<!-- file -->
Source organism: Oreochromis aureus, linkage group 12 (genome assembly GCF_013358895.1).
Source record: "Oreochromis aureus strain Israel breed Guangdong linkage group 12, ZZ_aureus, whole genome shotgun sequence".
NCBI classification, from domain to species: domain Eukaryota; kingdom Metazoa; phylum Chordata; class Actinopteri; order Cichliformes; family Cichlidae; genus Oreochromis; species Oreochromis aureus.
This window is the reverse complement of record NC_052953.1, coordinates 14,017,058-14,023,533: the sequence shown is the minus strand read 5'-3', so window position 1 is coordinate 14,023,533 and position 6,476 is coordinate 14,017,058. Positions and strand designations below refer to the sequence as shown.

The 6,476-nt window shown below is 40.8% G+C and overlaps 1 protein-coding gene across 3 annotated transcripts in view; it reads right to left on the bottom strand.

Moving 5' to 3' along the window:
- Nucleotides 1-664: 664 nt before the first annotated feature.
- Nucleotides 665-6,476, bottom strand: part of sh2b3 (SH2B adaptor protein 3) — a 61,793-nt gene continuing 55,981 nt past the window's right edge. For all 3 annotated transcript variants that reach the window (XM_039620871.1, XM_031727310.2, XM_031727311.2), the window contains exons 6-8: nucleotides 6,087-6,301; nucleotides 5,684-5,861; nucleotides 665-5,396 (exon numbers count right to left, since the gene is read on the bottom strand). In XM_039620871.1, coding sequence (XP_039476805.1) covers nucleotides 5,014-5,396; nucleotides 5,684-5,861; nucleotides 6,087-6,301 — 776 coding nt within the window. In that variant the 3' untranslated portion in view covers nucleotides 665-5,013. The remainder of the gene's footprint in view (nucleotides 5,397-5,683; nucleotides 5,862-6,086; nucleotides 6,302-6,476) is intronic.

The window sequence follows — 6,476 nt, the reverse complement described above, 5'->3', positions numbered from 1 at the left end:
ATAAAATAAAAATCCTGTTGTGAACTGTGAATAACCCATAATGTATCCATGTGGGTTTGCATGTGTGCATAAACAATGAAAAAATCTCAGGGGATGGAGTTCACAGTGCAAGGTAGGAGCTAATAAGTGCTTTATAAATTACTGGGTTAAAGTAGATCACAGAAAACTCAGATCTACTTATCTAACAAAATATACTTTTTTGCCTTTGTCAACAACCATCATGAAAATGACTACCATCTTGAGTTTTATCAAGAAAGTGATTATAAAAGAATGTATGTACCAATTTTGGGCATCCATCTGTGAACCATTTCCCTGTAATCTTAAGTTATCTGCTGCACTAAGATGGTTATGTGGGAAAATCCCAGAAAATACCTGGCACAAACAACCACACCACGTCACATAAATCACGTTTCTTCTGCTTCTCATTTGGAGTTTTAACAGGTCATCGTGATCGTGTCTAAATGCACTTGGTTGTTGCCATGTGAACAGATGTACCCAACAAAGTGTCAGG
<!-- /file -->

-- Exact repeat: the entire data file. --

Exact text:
Source organism: Oreochromis aureus, linkage group 12 (genome assembly GCF_013358895.1).
Source record: "Oreochromis aureus strain Israel breed Guangdong linkage group 12, ZZ_aureus, whole genome shotgun sequence".
NCBI classification, from domain to species: domain Eukaryota; kingdom Metazoa; phylum Chordata; class Actinopteri; order Cichliformes; family Cichlidae; genus Oreochromis; species Oreochromis aureus.
This window is the reverse complement of record NC_052953.1, coordinates 14,017,058-14,023,533: the sequence shown is the minus strand read 5'-3', so window position 1 is coordinate 14,023,533 and position 6,476 is coordinate 14,017,058. Positions and strand designations below refer to the sequence as shown.

The 6,476-nt window shown below is 40.8% G+C and overlaps 1 protein-coding gene across 3 annotated transcripts in view; it reads right to left on the bottom strand.

Moving 5' to 3' along the window:
- Nucleotides 1-664: 664 nt before the first annotated feature.
- Nucleotides 665-6,476, bottom strand: part of sh2b3 (SH2B adaptor protein 3) — a 61,793-nt gene continuing 55,981 nt past the window's right edge. For all 3 annotated transcript variants that reach the window (XM_039620871.1, XM_031727310.2, XM_031727311.2), the window contains exons 6-8: nucleotides 6,087-6,301; nucleotides 5,684-5,861; nucleotides 665-5,396 (exon numbers count right to left, since the gene is read on the bottom strand). In XM_039620871.1, coding sequence (XP_039476805.1) covers nucleotides 5,014-5,396; nucleotides 5,684-5,861; nucleotides 6,087-6,301 — 776 coding nt within the window. In that variant the 3' untranslated portion in view covers nucleotides 665-5,013. The remainder of the gene's footprint in view (nucleotides 5,397-5,683; nucleotides 5,862-6,086; nucleotides 6,302-6,476) is intronic.

The window sequence follows — 6,476 nt, the reverse complement described above, 5'->3', positions numbered from 1 at the left end:
ATAAAATAAAAATCCTGTTGTGAACTGTGAATAACCCATAATGTATCCATGTGGGTTTGCATGTGTGCATAAACAATGAAAAAATCTCAGGGGATGGAGTTCACAGTGCAAGGTAGGAGCTAATAAGTGCTTTATAAATTACTGGGTTAAAGTAGATCACAGAAAACTCAGATCTACTTATCTAACAAAATATACTTTTTTGCCTTTGTCAACAACCATCATGAAAATGACTACCATCTTGAGTTTTATCAAGAAAGTGATTATAAAAGAATGTATGTACCAATTTTGGGCATCCATCTGTGAACCATTTCCCTGTAATCTTAAGTTATCTGCTGCACTAAGATGGTTATGTGGGAAAATCCCAGAAAATACCTGGCACAAACAACCACACCACGTCACATAAATCACGTTTCTTCTGCTTCTCATTTGGAGTTTTAACAGGTCATCGTGATCGTGTCTAAATGCACTTGGTTGTTGCCATGTGAACAGATGTACCCAACAAAGTGTCAGG